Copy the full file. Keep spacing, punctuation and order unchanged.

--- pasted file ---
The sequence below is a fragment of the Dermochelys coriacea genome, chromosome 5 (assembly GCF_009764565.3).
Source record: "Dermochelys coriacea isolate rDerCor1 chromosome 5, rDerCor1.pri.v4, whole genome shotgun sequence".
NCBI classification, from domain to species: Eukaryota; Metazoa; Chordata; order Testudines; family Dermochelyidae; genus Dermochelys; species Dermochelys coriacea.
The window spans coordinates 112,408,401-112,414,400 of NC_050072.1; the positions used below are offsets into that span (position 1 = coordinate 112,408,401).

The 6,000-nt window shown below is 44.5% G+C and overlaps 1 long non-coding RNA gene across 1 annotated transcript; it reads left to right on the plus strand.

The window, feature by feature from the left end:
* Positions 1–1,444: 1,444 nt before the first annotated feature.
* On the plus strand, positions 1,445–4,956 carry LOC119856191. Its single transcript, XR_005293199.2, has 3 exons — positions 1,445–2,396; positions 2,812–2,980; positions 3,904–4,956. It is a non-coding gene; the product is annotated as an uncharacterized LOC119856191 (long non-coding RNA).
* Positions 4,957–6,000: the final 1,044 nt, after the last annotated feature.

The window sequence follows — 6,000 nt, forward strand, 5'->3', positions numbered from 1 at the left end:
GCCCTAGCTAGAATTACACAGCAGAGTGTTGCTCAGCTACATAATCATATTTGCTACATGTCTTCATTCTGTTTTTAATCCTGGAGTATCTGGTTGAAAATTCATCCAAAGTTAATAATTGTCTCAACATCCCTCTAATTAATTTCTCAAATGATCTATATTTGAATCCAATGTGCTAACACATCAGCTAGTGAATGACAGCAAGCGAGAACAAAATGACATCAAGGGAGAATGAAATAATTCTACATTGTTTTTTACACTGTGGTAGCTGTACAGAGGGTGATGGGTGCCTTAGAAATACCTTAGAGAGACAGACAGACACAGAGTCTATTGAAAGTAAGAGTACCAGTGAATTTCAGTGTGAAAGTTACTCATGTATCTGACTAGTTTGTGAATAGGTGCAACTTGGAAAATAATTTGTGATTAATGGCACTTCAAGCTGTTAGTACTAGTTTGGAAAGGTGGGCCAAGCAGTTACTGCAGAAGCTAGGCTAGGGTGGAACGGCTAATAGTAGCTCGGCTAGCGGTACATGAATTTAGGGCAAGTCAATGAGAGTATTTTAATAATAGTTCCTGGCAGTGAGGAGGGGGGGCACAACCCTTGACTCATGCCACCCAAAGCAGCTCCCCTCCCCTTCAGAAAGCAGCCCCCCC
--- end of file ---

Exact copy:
The sequence below is a fragment of the Dermochelys coriacea genome, chromosome 5 (assembly GCF_009764565.3).
Source record: "Dermochelys coriacea isolate rDerCor1 chromosome 5, rDerCor1.pri.v4, whole genome shotgun sequence".
NCBI classification, from domain to species: Eukaryota; Metazoa; Chordata; order Testudines; family Dermochelyidae; genus Dermochelys; species Dermochelys coriacea.
The window spans coordinates 112,408,401-112,414,400 of NC_050072.1; the positions used below are offsets into that span (position 1 = coordinate 112,408,401).

The 6,000-nt window shown below is 44.5% G+C and overlaps 1 long non-coding RNA gene across 1 annotated transcript; it reads left to right on the plus strand.

The window, feature by feature from the left end:
* Positions 1–1,444: 1,444 nt before the first annotated feature.
* On the plus strand, positions 1,445–4,956 carry LOC119856191. Its single transcript, XR_005293199.2, has 3 exons — positions 1,445–2,396; positions 2,812–2,980; positions 3,904–4,956. It is a non-coding gene; the product is annotated as an uncharacterized LOC119856191 (long non-coding RNA).
* Positions 4,957–6,000: the final 1,044 nt, after the last annotated feature.

The window sequence follows — 6,000 nt, forward strand, 5'->3', positions numbered from 1 at the left end:
GCCCTAGCTAGAATTACACAGCAGAGTGTTGCTCAGCTACATAATCATATTTGCTACATGTCTTCATTCTGTTTTTAATCCTGGAGTATCTGGTTGAAAATTCATCCAAAGTTAATAATTGTCTCAACATCCCTCTAATTAATTTCTCAAATGATCTATATTTGAATCCAATGTGCTAACACATCAGCTAGTGAATGACAGCAAGCGAGAACAAAATGACATCAAGGGAGAATGAAATAATTCTACATTGTTTTTTACACTGTGGTAGCTGTACAGAGGGTGATGGGTGCCTTAGAAATACCTTAGAGAGACAGACAGACACAGAGTCTATTGAAAGTAAGAGTACCAGTGAATTTCAGTGTGAAAGTTACTCATGTATCTGACTAGTTTGTGAATAGGTGCAACTTGGAAAATAATTTGTGATTAATGGCACTTCAAGCTGTTAGTACTAGTTTGGAAAGGTGGGCCAAGCAGTTACTGCAGAAGCTAGGCTAGGGTGGAACGGCTAATAGTAGCTCGGCTAGCGGTACATGAATTTAGGGCAAGTCAATGAGAGTATTTTAATAATAGTTCCTGGCAGTGAGGAGGGGGGGCACAACCCTTGACTCATGCCACCCAAAGCAGCTCCCCTCCCCTTCAGAAAGCAGCCCCCCC